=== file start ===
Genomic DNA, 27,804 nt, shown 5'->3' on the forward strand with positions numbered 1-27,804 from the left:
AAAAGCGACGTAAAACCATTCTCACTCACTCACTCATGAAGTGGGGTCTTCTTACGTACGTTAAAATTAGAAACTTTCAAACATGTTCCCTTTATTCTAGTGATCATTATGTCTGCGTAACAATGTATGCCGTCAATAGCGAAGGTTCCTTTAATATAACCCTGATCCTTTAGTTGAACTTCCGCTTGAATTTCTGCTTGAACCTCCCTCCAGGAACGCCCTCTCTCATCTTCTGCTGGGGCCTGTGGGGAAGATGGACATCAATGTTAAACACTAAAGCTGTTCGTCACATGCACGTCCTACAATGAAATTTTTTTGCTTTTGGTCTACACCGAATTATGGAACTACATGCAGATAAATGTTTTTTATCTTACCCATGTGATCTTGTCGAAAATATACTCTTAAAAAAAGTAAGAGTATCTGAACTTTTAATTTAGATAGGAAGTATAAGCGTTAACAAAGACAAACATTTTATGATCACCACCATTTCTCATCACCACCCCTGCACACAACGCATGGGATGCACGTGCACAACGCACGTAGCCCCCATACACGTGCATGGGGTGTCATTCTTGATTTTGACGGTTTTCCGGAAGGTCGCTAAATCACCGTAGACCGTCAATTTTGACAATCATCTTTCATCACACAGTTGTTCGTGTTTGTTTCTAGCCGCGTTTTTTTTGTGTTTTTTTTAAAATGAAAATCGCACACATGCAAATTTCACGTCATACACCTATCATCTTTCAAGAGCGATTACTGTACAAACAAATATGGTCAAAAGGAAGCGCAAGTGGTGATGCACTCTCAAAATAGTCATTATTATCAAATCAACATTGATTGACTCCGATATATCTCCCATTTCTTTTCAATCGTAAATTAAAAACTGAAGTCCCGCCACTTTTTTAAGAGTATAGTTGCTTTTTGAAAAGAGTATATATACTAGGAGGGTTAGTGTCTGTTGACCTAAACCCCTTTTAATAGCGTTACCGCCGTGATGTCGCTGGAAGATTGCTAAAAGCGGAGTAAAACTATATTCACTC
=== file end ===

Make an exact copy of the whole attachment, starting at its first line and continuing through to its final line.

Genomic DNA, 27,804 nt, shown 5'->3' on the forward strand with positions numbered 1-27,804 from the left:
AAAAGCGACGTAAAACCATTCTCACTCACTCACTCATGAAGTGGGGTCTTCTTACGTACGTTAAAATTAGAAACTTTCAAACATGTTCCCTTTATTCTAGTGATCATTATGTCTGCGTAACAATGTATGCCGTCAATAGCGAAGGTTCCTTTAATATAACCCTGATCCTTTAGTTGAACTTCCGCTTGAATTTCTGCTTGAACCTCCCTCCAGGAACGCCCTCTCTCATCTTCTGCTGGGGCCTGTGGGGAAGATGGACATCAATGTTAAACACTAAAGCTGTTCGTCACATGCACGTCCTACAATGAAATTTTTTTGCTTTTGGTCTACACCGAATTATGGAACTACATGCAGATAAATGTTTTTTATCTTACCCATGTGATCTTGTCGAAAATATACTCTTAAAAAAAGTAAGAGTATCTGAACTTTTAATTTAGATAGGAAGTATAAGCGTTAACAAAGACAAACATTTTATGATCACCACCATTTCTCATCACCACCCCTGCACACAACGCATGGGATGCACGTGCACAACGCACGTAGCCCCCATACACGTGCATGGGGTGTCATTCTTGATTTTGACGGTTTTCCGGAAGGTCGCTAAATCACCGTAGACCGTCAATTTTGACAATCATCTTTCATCACACAGTTGTTCGTGTTTGTTTCTAGCCGCGTTTTTTTTGTGTTTTTTTTAAAATGAAAATCGCACACATGCAAATTTCACGTCATACACCTATCATCTTTCAAGAGCGATTACTGTACAAACAAATATGGTCAAAAGGAAGCGCAAGTGGTGATGCACTCTCAAAATAGTCATTATTATCAAATCAACATTGATTGACTCCGATATATCTCCCATTTCTTTTCAATCGTAAATTAAAAACTGAAGTCCCGCCACTTTTTTAAGAGTATAGTTGCTTTTTGAAAAGAGTATATATACTAGGAGGGTTAGTGTCTGTTGACCTAAACCCCTTTTAATAGCGTTACCGCCGTGATGTCGCTGGAAGATTGCTAAAAGCGGAGTAAAACTATATTCACTC